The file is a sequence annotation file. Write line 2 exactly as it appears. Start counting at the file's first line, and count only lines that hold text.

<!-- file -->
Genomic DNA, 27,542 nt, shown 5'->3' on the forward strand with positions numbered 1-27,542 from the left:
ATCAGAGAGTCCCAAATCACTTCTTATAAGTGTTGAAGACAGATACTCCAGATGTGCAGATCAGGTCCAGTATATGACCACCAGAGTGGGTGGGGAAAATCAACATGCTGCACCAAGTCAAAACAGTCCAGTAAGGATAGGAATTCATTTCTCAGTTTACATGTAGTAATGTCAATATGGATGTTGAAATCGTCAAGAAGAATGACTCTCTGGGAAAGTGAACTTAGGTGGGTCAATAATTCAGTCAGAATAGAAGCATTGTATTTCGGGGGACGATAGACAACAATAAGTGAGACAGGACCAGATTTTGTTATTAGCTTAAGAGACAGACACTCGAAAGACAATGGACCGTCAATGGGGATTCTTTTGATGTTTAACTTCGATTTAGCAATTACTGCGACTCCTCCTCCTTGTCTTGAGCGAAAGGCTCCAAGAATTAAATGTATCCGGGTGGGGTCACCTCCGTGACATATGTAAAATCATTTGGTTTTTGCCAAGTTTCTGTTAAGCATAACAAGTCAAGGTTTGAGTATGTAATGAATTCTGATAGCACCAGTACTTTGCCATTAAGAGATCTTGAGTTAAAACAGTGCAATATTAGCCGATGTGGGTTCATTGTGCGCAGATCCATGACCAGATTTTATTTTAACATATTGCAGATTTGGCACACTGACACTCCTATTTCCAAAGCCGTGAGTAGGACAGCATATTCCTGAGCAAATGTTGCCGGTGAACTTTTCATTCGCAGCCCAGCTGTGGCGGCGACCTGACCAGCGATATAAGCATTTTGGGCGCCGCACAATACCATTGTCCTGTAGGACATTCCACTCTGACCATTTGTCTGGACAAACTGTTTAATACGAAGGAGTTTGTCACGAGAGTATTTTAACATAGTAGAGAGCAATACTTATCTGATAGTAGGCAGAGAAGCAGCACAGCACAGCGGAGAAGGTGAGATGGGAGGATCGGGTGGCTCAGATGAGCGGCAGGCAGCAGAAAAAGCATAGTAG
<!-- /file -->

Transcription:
ATCAGAGAGTCCCAAATCACTTCTTATAAGTGTTGAAGACAGATACTCCAGATGTGCAGATCAGGTCCAGTATATGACCACCAGAGTGGGTGGGGAAAATCAACATGCTGCACCAAGTCAAAACAGTCCAGTAAGGATAGGAATTCATTTCTCAGTTTACATGTAGTAATGTCAATATGGATGTTGAAATCGTCAAGAAGAATGACTCTCTGGGAAAGTGAACTTAGGTGGGTCAATAATTCAGTCAGAATAGAAGCATTGTATTTCGGGGGACGATAGACAACAATAAGTGAGACAGGACCAGATTTTGTTATTAGCTTAAGAGACAGACACTCGAAAGACAATGGACCGTCAATGGGGATTCTTTTGATGTTTAACTTCGATTTAGCAATTACTGCGACTCCTCCTCCTTGTCTTGAGCGAAAGGCTCCAAGAATTAAATGTATCCGGGTGGGGTCACCTCCGTGACATATGTAAAATCATTTGGTTTTTGCCAAGTTTCTGTTAAGCATAACAAGTCAAGGTTTGAGTATGTAATGAATTCTGATAGCACCAGTACTTTGCCATTAAGAGATCTTGAGTTAAAACAGTGCAATATTAGCCGATGTGGGTTCATTGTGCGCAGATCCATGACCAGATTTTATTTTAACATATTGCAGATTTGGCACACTGACACTCCTATTTCCAAAGCCGTGAGTAGGACAGCATATTCCTGAGCAAATGTTGCCGGTGAACTTTTCATTCGCAGCCCAGCTGTGGCGGCGACCTGACCAGCGATATAAGCATTTTGGGCGCCGCACAATACCATTGTCCTGTAGGACATTCCACTCTGACCATTTGTCTGGACAAACTGTTTAATACGAAGGAGTTTGTCACGAGAGTATTTTAACATAGTAGAGAGCAATACTTATCTGATAGTAGGCAGAGAAGCAGCACAGCACAGCGGAGAAGGTGAGATGGGAGGATCGGGTGGCTCAGATGAGCGGCAGGCAGCAGAAAAAGCATAGTAG